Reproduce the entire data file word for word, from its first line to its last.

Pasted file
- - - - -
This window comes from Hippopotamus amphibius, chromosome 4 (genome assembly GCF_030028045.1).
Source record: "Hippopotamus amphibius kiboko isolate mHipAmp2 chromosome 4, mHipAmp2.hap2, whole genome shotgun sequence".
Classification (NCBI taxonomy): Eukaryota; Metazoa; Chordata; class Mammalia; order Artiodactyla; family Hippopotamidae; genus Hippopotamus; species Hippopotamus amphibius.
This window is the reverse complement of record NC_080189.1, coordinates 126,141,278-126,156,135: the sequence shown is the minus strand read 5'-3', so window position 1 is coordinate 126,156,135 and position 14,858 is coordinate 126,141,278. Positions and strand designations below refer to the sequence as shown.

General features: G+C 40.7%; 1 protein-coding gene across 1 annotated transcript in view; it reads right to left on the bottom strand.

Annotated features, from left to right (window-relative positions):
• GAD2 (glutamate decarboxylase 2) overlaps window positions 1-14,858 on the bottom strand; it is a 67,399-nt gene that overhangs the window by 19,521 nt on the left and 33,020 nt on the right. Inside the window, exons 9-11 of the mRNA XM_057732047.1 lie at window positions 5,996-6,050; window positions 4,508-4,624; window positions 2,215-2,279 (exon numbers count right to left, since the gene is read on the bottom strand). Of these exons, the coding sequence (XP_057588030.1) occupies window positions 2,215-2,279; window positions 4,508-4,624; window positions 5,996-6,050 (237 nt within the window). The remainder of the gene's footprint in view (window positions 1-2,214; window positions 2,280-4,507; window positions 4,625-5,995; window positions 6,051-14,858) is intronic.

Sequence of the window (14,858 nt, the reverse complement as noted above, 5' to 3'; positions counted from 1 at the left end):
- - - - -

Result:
This window comes from Hippopotamus amphibius, chromosome 4 (genome assembly GCF_030028045.1).
Source record: "Hippopotamus amphibius kiboko isolate mHipAmp2 chromosome 4, mHipAmp2.hap2, whole genome shotgun sequence".
Classification (NCBI taxonomy): Eukaryota; Metazoa; Chordata; class Mammalia; order Artiodactyla; family Hippopotamidae; genus Hippopotamus; species Hippopotamus amphibius.
This window is the reverse complement of record NC_080189.1, coordinates 126,141,278-126,156,135: the sequence shown is the minus strand read 5'-3', so window position 1 is coordinate 126,156,135 and position 14,858 is coordinate 126,141,278. Positions and strand designations below refer to the sequence as shown.

General features: G+C 40.7%; 1 protein-coding gene across 1 annotated transcript in view; it reads right to left on the bottom strand.

Annotated features, from left to right (window-relative positions):
• GAD2 (glutamate decarboxylase 2) overlaps window positions 1-14,858 on the bottom strand; it is a 67,399-nt gene that overhangs the window by 19,521 nt on the left and 33,020 nt on the right. Inside the window, exons 9-11 of the mRNA XM_057732047.1 lie at window positions 5,996-6,050; window positions 4,508-4,624; window positions 2,215-2,279 (exon numbers count right to left, since the gene is read on the bottom strand). Of these exons, the coding sequence (XP_057588030.1) occupies window positions 2,215-2,279; window positions 4,508-4,624; window positions 5,996-6,050 (237 nt within the window). The remainder of the gene's footprint in view (window positions 1-2,214; window positions 2,280-4,507; window positions 4,625-5,995; window positions 6,051-14,858) is intronic.

Sequence of the window (14,858 nt, the reverse complement as noted above, 5' to 3'; positions counted from 1 at the left end):